Attacks were intensified on villages and towns in northern Hama, southern Idlib and Latakia — areas that fall within a demilitarised zone agreed on last September between Russia and Turkey.
The Syrian opposition said on Saturday the regime's army and their allies were intensifying attacks on a demilitarised zone in the northwest in an attempt to undermine a Russian-Turkish deal that has averted a major offensive on their last stronghold.
They said the regime stepped up its onslaught with hundreds of mortar and rocket attacks on a string of rebel and opposition villages and towns in northern Hama, southern Idlib and Latakia that fall within a demilitarised zone agreed on last September between Russia and Turkey.
"The regime has targeted all the fronts in the demilitarised zone. We have responded by striking at their military posts that have struck populated villages and towns," said Captain Naji Abu Huthaifa, a spokesman for the National Liberation Front, an alliance of Turkish-backed fighters.
Russia and Turkey reached a deal in Sochi last September to enforce a demilitarised zone in Idlib and adjacent areas that are the last stronghold of the opposition which rose up against the regime leader Bashar al Assad in 2011.
Idlib province is also home to an estimated 3 million people, more than half of whom have already been displaced at least once during the war.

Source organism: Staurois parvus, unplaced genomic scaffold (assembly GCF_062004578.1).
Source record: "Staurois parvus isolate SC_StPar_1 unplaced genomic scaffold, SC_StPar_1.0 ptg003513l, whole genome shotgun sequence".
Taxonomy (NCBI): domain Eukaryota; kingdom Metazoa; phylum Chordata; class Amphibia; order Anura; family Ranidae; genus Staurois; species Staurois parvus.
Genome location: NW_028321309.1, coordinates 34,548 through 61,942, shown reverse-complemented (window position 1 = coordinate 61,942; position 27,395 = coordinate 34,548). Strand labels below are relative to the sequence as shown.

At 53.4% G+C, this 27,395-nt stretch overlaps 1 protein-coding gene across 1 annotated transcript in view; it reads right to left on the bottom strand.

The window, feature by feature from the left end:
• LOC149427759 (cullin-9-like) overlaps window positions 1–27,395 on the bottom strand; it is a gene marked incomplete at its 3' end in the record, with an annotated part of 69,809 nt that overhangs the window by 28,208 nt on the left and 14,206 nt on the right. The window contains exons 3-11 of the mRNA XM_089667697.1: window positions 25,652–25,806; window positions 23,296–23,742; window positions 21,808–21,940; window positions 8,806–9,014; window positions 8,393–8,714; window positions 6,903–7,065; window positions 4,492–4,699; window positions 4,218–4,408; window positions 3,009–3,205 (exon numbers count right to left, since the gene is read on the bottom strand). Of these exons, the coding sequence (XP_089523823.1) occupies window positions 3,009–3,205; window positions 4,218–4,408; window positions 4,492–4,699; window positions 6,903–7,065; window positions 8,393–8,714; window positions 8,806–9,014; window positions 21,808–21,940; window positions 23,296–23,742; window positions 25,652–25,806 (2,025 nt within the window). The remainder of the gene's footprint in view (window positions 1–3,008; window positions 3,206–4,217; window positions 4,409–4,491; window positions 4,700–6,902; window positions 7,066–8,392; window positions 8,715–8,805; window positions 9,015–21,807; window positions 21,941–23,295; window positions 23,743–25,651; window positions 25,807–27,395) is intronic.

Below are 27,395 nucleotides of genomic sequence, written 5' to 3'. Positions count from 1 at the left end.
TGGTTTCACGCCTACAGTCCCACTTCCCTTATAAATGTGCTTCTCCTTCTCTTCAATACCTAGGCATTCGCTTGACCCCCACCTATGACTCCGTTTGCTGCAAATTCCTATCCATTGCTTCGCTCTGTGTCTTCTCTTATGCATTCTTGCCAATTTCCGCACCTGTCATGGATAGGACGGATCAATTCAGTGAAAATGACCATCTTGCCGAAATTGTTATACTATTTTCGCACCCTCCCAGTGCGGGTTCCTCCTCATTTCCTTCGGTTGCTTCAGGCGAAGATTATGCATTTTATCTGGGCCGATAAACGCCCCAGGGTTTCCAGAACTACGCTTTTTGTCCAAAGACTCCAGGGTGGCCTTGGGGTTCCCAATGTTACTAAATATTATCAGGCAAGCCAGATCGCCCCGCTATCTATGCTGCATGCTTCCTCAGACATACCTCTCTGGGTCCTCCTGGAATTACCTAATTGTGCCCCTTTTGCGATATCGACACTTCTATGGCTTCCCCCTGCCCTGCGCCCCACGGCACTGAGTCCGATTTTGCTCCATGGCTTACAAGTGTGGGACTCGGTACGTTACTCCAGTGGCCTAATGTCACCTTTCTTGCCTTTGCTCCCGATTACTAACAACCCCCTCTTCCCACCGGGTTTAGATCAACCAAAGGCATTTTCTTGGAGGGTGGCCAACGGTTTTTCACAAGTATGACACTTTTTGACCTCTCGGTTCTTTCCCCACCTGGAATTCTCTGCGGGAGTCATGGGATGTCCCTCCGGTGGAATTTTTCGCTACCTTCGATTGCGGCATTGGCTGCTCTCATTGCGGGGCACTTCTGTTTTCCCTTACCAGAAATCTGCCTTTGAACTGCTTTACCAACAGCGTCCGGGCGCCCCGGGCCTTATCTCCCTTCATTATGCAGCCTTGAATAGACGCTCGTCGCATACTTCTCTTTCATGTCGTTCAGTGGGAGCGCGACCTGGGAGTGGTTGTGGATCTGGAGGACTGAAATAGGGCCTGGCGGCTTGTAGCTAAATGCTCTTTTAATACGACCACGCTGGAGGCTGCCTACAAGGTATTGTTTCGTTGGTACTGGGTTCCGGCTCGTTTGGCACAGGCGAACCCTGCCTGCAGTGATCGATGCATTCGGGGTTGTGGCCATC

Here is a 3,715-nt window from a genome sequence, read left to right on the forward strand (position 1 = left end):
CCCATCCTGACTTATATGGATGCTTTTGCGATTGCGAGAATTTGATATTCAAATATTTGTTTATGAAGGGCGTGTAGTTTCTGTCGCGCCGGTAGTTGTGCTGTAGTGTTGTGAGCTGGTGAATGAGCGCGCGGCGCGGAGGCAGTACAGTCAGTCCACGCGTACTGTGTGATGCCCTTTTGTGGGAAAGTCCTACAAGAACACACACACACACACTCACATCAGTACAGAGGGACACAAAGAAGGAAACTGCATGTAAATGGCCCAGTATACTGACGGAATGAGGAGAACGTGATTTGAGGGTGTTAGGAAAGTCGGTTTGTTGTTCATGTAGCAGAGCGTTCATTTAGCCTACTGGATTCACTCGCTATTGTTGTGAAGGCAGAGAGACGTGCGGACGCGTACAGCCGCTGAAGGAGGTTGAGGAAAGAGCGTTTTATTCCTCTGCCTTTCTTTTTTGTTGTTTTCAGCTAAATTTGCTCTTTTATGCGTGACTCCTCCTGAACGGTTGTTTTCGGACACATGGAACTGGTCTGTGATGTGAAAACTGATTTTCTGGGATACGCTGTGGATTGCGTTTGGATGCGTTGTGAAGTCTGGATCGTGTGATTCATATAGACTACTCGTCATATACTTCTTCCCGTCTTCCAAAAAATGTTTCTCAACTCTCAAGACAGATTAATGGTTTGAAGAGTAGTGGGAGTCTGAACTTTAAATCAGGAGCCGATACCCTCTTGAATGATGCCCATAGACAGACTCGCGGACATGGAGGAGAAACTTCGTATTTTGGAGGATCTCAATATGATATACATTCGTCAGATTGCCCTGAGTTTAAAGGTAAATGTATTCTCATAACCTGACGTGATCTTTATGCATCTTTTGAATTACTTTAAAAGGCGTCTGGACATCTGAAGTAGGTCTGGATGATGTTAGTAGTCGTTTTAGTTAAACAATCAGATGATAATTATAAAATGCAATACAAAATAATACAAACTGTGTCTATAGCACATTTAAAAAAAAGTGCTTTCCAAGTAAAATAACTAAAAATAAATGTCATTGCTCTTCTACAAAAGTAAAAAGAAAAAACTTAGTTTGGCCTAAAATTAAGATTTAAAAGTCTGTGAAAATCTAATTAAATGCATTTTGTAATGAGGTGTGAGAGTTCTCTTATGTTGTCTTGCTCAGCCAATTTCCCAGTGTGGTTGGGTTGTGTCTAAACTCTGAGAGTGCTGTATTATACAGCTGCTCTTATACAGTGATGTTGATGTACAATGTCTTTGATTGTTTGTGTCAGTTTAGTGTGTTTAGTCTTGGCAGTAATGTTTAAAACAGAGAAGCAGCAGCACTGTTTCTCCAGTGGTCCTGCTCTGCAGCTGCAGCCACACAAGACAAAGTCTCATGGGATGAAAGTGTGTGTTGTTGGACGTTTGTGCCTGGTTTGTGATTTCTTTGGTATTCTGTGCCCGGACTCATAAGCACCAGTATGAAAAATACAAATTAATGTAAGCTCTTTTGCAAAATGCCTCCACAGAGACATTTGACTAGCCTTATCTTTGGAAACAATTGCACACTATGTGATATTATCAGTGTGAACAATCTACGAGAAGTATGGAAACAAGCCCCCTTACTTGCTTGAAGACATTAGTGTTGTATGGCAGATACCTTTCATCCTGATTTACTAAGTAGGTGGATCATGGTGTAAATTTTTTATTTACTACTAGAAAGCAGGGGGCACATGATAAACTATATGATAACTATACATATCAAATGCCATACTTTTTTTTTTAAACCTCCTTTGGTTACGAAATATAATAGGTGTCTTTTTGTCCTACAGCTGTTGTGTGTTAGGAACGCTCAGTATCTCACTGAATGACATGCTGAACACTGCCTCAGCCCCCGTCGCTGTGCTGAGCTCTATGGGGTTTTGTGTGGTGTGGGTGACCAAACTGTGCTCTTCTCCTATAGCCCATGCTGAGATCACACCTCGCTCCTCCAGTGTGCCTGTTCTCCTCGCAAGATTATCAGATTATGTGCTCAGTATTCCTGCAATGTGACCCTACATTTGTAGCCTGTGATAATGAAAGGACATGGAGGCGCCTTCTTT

The regime army and allied militants had wanted to press on to regain the last of such areas after recapturing southern Syria and ending insurgent control around the capital.
Syrian regime media, quoting army sources, blamed opposition and rebels for the attacks and accused them of trying to wreck the Russian-Turkish initiative.
The main militant group, Tahrir al Sham, has so far not withdrawn heavy weapons, a regional intelligence source said on Saturday.
A suicide attack by Ansar al Islam militant group on a regime army checkpoint on Friday had killed at least 23 soldiers, rebels said.
The attacks have also forced hundreds of families that had earlier been encouraged to return to some of the frontline villages in the zone to flee further north near the Turkish border, residents said.
Daesh loses holdout in south
Syrian regime forces retook control of the last southern holdout of Daesh on Saturday, as a monitor said air strikes killed dozens in a remaining rebel pocket in the country's east.
More than seven years into Syria's grinding civil war, multiple forces are battling to push Daesh out of its remaining scraps of territory in the country.
On Saturday, regime forces retook the southern area of Tulul al Safa as Daesh pulled back into the desert after months of fighting, the Britain-based Syrian Observatory for Human Rights said.
The regime forces regained control of the volcanic plateau between the provinces of Damascus and Sweida "after IS [Daesh] fighters withdrew from it and headed east into the Badia desert," Observatory chief Rami Abdel Rahman said.
The withdrawal likely came "under a deal with the regime forces" after weeks of encirclement and air raids, he said.
In recent weeks, air strikes on the Tulul al Safa pocket had increased and hundreds of regime forces were sent as reinforcements, the Observatory said.
State news agency SANA reported regime forces had made "a great advance in Tulul al Safa" and said they were combing the area for any remaining militants.
That victory has whittled down the group's territorial control to a single pocket in the east of the country, where it faces a separate assault by US-backed forces.